Buying or selling property

There are important considerations and legal obligations for anyone wanting to buy, sell or subdivide land - or to change its use.

A range of due diligence measures occur when people and organisations purchase property, and many checks are made by conveyancers and lawyers during property sales.

Vendors are required to make site condition information available to prospective purchasers.

For example, under section 280 of the Environment Protection Act 2017, the occupier of any place or premises to whom a notice or an order has been issued under Chapter 10 (Notices), and that is still in force must provide to any person who proposes to become the occupier of that place or premises as to (a) a copy of the notice or order; and (b) details of the steps which have been taken (if any) to comply with the notice or order.

For example, under section 214 of the Environment Protection Act 2017, the person in management or control of the site must provide a copy of any preliminary risk screen assessment statement or the environmental audit statement that applies to the site (as the case requires) to any person who proposes to become the person in management or control of the site.

If you are thinking about purchasing a property, you may wish to consider whether past activities, including the use of nearby land, may have caused contamination at the site.

You should conduct your own due diligence, including, for example:

  • Inspect the site. Look for evidence of contamination or current and historical activities that may give rise to contamination (for example, an old fuel tank).
  • Identify whether an Environmental Audit Overlay exists over the site.
  • Review any site analysis presented in accordance with Clauses 54.01-1 (single dwellings) & 55.01-1 (two or more dwellings) of Planning Schemes Online (these clauses require issues of site contamination to be identified).
  • Consider any available information about the site, for example:
    • Current and previous zoning, ownership or activities carried out on the site. Council rate records are a useful record of this information. Refer to Planning Practice Note 30: Potentially Contaminated Land for a list of activities with high and medium potential for contamination.
    • Any potential contamination from surrounding land uses (for example, an adjacent service station known to be, or suspected of, causing off-site contamination).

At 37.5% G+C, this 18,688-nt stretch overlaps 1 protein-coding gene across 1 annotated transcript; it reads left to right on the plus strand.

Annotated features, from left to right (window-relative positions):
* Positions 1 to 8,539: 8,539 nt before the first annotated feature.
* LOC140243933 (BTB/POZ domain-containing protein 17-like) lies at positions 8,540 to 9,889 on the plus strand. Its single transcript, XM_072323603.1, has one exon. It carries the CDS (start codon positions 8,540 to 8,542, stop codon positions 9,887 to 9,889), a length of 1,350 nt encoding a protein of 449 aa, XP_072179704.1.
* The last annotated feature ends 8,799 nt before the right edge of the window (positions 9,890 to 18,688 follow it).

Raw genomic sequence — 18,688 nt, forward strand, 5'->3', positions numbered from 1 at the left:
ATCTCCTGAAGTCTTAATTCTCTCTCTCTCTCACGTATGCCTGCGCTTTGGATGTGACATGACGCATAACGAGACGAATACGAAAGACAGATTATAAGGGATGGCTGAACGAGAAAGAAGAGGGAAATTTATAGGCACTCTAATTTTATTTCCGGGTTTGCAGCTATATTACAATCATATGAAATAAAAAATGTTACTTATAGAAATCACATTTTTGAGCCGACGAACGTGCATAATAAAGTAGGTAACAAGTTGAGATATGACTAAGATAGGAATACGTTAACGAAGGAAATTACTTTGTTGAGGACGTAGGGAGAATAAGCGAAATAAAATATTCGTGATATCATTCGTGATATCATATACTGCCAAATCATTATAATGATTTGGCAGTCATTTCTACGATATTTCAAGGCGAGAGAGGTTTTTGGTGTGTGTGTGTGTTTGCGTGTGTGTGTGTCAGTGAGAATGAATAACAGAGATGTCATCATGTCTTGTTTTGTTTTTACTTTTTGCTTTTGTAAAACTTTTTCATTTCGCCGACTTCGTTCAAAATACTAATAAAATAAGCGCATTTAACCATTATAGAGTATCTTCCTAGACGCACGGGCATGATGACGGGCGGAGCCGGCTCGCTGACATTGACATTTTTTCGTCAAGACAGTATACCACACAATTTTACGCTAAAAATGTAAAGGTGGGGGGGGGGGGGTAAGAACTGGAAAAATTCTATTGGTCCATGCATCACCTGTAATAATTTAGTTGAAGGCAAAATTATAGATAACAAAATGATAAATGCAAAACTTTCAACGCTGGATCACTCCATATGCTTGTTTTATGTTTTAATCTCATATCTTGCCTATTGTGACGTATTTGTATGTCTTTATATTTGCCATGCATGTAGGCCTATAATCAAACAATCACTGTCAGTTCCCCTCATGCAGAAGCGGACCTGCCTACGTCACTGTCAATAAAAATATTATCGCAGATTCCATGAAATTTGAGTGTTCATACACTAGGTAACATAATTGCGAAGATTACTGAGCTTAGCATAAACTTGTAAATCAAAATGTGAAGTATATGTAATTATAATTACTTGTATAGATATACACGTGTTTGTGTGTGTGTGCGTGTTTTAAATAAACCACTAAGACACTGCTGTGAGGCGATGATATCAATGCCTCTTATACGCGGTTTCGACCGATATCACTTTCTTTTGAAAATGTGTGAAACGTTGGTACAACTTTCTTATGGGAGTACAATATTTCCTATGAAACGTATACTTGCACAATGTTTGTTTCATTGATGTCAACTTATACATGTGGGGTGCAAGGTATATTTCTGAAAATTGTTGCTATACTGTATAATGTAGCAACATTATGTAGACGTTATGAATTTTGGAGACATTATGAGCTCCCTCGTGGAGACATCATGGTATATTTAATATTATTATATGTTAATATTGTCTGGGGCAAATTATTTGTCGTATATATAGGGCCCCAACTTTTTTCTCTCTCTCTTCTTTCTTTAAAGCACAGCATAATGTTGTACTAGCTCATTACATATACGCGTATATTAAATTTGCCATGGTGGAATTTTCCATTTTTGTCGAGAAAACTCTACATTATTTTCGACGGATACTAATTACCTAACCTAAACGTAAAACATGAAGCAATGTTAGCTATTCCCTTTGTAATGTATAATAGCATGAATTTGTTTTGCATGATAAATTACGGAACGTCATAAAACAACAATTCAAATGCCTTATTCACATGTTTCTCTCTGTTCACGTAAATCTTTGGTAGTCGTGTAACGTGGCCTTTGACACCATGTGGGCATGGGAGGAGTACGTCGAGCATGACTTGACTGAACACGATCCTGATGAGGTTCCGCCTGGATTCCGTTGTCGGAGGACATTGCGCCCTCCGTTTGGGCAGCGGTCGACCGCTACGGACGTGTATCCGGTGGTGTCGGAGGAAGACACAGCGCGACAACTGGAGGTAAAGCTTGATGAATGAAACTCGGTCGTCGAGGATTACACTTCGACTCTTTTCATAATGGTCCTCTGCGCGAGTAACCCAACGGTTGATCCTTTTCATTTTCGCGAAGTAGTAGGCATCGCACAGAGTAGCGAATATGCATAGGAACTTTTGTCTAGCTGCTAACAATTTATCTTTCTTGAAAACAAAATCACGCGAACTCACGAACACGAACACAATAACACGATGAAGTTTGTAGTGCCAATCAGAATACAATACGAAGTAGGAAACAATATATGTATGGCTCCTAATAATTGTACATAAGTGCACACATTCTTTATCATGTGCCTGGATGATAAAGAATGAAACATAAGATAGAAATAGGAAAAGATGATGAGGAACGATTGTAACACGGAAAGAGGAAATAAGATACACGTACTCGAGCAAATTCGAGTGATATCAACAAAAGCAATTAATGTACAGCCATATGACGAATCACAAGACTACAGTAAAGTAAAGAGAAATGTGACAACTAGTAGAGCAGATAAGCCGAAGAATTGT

• Any previous investigations or site assessments conducted.
  • Review environmental audit statements (available on EPA Register of environmental audits and accessible via links from the Environmental Audit data in the Victoria Unearthed interactive map)
  • Review the EPA Priority Sites Register for information about sites with a current EPA Notice (for example, sites issued with a current clean up notice, pollution abatement notice, current environmental action notice or other notice to manage contamination).
  • If you have concerns, consider engaging a qualified and experienced environmental consultant to undertake an environmental site assessment, or an EPA-approved environmental auditor to complete an environmental audit. A list of EPA-appointed auditors is available on the EPA website.

Consumer Affairs Victoria provides a due-diligence checklist for prospective residential property buyers.

If you own a property within an Environmental Audit Overlay (EAO) an environmental audit must be completed for the site before it can be redeveloped for a sensitive use (a residential use, a childcare centre, a pre-school centre or primary school), children's playground or secondary school.

Find out more: Environmental Audit Overlay

If a change of land use to a more sensitive use is proposed, you may wish to assess the site against Ministerial Direction No.1 – Potentially Contaminated Land and Planning Practice Note 30: Potentially Contaminated Land.

Information about what is typically included in a site investigation is included in Schedule B2 of the National Environmental Protection (Assessment of Site Contamination) Measure 1999.

If you have any concerns relating to potential contamination, you may wish to have your property assessed for contamination. You can also report concerns about nearby activities to the business and EPA.

Victoria Unearthed doesn’t do a property assessment – it simply provides information.

Testing for contamination

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Page last updated: 08/06/23